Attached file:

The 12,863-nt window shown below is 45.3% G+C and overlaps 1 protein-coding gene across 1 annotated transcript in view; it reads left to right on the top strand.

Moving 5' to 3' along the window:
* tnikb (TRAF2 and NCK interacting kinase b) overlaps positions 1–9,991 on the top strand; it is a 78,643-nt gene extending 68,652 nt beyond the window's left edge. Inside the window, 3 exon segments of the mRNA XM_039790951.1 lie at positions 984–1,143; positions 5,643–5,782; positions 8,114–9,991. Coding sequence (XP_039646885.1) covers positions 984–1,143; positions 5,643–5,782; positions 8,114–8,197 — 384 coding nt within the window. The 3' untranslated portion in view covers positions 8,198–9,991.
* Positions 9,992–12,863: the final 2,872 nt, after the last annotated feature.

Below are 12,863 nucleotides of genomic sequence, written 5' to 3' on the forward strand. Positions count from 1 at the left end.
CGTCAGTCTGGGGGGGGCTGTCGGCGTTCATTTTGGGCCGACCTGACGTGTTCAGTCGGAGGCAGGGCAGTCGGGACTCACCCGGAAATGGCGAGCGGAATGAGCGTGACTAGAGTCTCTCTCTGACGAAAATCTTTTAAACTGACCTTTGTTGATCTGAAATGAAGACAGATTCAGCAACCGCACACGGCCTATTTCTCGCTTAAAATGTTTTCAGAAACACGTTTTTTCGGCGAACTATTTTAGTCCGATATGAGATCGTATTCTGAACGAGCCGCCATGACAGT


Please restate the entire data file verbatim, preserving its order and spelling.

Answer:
The 12,863-nt window shown below is 45.3% G+C and overlaps 1 protein-coding gene across 1 annotated transcript in view; it reads left to right on the top strand.

Moving 5' to 3' along the window:
* tnikb (TRAF2 and NCK interacting kinase b) overlaps positions 1–9,991 on the top strand; it is a 78,643-nt gene extending 68,652 nt beyond the window's left edge. Inside the window, 3 exon segments of the mRNA XM_039790951.1 lie at positions 984–1,143; positions 5,643–5,782; positions 8,114–9,991. Coding sequence (XP_039646885.1) covers positions 984–1,143; positions 5,643–5,782; positions 8,114–8,197 — 384 coding nt within the window. The 3' untranslated portion in view covers positions 8,198–9,991.
* Positions 9,992–12,863: the final 2,872 nt, after the last annotated feature.

Below are 12,863 nucleotides of genomic sequence, written 5' to 3' on the forward strand. Positions count from 1 at the left end.
CGTCAGTCTGGGGGGGGCTGTCGGCGTTCATTTTGGGCCGACCTGACGTGTTCAGTCGGAGGCAGGGCAGTCGGGACTCACCCGGAAATGGCGAGCGGAATGAGCGTGACTAGAGTCTCTCTCTGACGAAAATCTTTTAAACTGACCTTTGTTGATCTGAAATGAAGACAGATTCAGCAACCGCACACGGCCTATTTCTCGCTTAAAATGTTTTCAGAAACACGTTTTTTCGGCGAACTATTTTAGTCCGATATGAGATCGTATTCTGAACGAGCCGCCATGACAGT